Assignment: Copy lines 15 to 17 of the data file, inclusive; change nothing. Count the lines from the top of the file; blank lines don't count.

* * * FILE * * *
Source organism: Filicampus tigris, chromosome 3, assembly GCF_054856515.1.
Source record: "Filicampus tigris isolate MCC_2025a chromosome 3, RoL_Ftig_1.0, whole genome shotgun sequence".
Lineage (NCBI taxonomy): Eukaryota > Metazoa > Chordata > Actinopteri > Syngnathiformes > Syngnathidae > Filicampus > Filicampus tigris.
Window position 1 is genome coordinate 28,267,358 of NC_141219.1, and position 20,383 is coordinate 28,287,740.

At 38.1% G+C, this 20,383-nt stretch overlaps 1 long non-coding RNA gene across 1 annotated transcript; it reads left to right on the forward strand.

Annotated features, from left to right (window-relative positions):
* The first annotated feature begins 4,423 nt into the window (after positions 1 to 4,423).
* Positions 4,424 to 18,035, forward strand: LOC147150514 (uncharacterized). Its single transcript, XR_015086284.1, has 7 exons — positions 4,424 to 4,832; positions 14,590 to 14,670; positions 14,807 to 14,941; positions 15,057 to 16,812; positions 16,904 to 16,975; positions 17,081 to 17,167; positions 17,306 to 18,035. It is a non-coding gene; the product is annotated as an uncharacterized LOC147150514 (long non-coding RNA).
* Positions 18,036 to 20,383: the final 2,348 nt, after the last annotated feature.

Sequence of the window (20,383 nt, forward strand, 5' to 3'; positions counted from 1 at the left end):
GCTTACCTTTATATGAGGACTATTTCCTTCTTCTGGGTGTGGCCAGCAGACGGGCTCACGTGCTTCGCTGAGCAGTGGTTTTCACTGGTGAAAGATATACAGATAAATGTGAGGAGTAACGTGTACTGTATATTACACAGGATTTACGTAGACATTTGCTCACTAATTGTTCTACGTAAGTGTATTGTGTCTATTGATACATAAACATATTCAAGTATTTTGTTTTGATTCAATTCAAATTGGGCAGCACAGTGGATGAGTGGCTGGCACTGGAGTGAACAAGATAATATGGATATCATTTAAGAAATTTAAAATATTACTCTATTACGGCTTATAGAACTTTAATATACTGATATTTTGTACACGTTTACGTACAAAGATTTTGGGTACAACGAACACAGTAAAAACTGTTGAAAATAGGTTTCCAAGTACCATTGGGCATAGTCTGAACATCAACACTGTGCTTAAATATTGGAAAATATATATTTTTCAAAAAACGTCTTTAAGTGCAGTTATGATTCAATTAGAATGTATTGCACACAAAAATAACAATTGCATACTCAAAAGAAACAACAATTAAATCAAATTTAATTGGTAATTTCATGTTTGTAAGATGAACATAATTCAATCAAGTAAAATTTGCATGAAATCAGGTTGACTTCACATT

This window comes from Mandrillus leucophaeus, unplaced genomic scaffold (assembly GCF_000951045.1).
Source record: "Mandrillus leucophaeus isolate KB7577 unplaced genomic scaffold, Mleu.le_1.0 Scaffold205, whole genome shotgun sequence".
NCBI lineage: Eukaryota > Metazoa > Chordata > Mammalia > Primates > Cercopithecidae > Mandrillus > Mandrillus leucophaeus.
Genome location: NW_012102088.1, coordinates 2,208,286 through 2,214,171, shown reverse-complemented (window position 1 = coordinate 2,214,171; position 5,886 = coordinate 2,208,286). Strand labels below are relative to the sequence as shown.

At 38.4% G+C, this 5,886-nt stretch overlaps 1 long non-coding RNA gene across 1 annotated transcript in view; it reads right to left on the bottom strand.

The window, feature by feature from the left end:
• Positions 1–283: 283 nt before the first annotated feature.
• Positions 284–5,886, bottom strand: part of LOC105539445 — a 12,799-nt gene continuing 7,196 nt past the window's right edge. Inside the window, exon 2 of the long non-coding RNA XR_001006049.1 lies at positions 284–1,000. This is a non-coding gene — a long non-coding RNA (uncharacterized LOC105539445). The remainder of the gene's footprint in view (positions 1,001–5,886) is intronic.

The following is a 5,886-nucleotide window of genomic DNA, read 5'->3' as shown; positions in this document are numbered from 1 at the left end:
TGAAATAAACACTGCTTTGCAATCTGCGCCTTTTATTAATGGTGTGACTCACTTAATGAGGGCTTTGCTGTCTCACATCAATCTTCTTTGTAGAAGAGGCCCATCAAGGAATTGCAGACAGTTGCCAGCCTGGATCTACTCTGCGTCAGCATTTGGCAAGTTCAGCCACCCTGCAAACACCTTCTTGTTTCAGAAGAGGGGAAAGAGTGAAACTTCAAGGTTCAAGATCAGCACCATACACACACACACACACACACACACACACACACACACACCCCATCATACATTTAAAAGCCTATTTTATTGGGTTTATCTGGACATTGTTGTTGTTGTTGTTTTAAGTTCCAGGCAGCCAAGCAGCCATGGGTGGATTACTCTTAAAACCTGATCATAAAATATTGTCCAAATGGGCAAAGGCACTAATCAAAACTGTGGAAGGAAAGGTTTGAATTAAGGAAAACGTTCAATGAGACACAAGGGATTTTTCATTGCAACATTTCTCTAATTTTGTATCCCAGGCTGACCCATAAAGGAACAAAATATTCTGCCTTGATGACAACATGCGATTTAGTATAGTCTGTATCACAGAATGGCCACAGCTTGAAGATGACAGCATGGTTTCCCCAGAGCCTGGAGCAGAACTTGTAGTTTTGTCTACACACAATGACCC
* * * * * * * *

Genome location: NW_012102088.1, coordinates 2,208,286 through 2,214,171, shown reverse-complemented (window position 1 = coordinate 2,214,171; position 5,886 = coordinate 2,208,286). Strand labels below are relative to the sequence as shown.

At 38.4% G+C, this 5,886-nt stretch overlaps 1 long non-coding RNA gene across 1 annotated transcript in view; it reads right to left on the bottom strand.

The window, feature by feature from the left end: